“Well if she is, you can understand I can hardly go blathering willy-nilly about what she is doing for Her Majesty, now can I?”

“Was,” Sir Charles said. He took a facsimile copy of Grace Weller’s last letter from his inside pocket and handed it to Quentin Carruthers.

“Well that’s just a damned tragedy,” the ex-spymaster said, seemingly genuinely shocked by the news.

“What was she involved in, Quentin?”

“By which you mean, what was she doing in Germany that would get her killed?”

“A rose by any other name,” Sir Charles said softly, dipping his head in acknowledgement.

“I really don’t know the ins and outs of-”

“Don’t be coy, Quentin. Her mission notes date back to 2004,” the old man lied, playing a hunch. “That puts you back in the chair as Control when she was sent out into the world. Don’t try to tell me you don’t know exactly what you wanted her to do. I won’t believe you for a minute.”

“Your suspicion cuts deep, old friend. If you prick me, do I not grin and say more?” Quentin Carruthers laughed at his own inglorious jest. “Yes, yes, very well, Grace was my pride and joy. Is that what you wanted to hear?”

“What she was doing in Berlin?”

Quentin Carruthers half-snorted, his entire body trembling. It took a moment for the old man to realize he was stifling a sob. He twisted his face. “Is that where she was? It’s been a long time since I last heard from her.”

“So what was she doing out there?” Sir Charles pressed. He wasn’t about to let this go.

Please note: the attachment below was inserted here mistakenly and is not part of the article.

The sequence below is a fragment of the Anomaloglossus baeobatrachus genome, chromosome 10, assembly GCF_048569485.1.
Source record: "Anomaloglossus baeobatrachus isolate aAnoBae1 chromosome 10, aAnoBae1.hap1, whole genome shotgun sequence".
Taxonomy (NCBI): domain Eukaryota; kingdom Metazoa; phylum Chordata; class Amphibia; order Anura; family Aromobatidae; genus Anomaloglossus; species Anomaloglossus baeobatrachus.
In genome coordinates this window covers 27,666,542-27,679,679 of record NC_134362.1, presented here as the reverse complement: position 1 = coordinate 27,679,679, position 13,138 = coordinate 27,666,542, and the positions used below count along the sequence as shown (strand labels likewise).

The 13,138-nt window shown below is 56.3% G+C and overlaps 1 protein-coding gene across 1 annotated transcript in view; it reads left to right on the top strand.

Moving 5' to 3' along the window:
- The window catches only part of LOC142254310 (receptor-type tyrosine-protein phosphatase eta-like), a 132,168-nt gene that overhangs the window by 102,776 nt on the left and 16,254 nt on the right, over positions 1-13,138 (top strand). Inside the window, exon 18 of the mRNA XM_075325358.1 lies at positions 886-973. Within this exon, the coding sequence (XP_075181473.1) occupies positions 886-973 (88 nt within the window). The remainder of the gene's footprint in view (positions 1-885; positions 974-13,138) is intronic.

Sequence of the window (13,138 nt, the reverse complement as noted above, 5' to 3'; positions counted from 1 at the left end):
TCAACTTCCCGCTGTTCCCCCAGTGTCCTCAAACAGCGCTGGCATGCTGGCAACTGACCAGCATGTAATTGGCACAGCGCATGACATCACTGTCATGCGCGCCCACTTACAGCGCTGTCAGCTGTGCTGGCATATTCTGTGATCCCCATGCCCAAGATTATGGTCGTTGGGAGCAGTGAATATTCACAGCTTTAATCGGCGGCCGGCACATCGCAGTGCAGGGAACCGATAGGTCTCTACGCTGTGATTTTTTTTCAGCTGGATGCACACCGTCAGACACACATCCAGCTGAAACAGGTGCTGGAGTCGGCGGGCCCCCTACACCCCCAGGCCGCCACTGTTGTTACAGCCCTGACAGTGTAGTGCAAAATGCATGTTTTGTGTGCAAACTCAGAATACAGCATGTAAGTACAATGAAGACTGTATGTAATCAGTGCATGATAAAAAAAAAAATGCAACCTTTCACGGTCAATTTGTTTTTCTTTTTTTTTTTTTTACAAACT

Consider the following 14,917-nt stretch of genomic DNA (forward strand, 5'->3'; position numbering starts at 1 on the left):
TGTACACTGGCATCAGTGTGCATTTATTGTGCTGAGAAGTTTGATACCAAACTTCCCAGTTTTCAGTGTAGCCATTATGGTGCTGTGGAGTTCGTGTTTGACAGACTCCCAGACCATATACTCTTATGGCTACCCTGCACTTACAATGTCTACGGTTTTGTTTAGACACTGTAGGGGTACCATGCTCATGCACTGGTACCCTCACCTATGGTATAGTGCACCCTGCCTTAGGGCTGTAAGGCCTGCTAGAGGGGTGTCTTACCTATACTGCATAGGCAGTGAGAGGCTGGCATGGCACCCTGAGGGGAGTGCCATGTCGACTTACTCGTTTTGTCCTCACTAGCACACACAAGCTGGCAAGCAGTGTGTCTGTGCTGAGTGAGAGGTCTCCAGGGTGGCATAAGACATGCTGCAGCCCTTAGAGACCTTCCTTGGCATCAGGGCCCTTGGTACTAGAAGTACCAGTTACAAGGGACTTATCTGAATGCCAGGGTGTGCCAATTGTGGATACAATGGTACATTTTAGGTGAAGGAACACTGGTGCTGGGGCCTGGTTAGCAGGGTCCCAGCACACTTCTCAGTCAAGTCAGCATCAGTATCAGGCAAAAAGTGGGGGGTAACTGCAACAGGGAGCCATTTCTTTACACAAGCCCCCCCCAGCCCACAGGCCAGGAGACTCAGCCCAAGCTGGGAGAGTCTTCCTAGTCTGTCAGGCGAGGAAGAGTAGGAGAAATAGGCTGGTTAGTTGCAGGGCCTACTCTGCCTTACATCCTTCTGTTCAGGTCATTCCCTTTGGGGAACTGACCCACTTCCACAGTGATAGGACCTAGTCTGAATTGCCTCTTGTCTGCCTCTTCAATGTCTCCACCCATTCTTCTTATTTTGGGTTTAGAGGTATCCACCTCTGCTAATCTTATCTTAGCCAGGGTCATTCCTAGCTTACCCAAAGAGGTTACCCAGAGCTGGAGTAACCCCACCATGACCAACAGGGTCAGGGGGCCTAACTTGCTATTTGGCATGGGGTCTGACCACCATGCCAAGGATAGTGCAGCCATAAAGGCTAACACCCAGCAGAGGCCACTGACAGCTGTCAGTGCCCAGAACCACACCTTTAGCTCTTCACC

“It was a bad business, Charles. Dreadful. Are you aware of a corporation, Humanity Capital?”

“I’ve come across the name,” he said, giving nothing away.

“They insure soldiers in combat zones. It’s all above board. They profit by our boys managing not to get themselves killed; they pay out when things go wrong. They’re parasites essentially, but then what insurers aren’t? Anyway, we believed Humanity Capital a front for other less savory businesses. The usual exploitation stuff. You go into a new area, ingratiate yourself with the general populace, take a little bakshish for doing a few favors. That sort of thing. Then it escalates, and soon you are moving medical supplies and food to places they shouldn’t be. Then it’s guns and ammunition. Then it’s a sidewinder missile. Then, like the name says on the tin, it’s human capital. It’s all about escalation-grease the right palm and you get things done. You know how it goes. Supply and Demand.”

“They were providing mercenaries to fight our own boys?” Sir Charles said, following the old spymaster’s wandering chain of cause and effect to its natural conclusion. “But surely that makes no sense? If their mercenaries were successful, they’d have to pay out on the combat insurance policies.”

“You would think, wouldn’t you? But you would be surprised at just how wriggly these chaps can be when it comes to holding on to their pennies.”

“Right, so you sent her to work for Humanity Capital?”

Quentin Carruthers nodded. “I did indeed. She was a star, dear boy, a star. Within a month she was Fraiser Devere’s girl in more ways than one. Humanity Capital was Fraiser Devere’s baby. You know Devere right? The Devere dynasty. Old money. Inbreds. It’s all uncle marries third cousin twice removed with the blue bloods. You know me, Charles, I never explicitly tell my people how far they have to go when they’re under, but the good ones get it, they make it real. Grace made it real. It was a hot steamy affair. And then, for no reason, he broke it off.”

“He got suspicious?”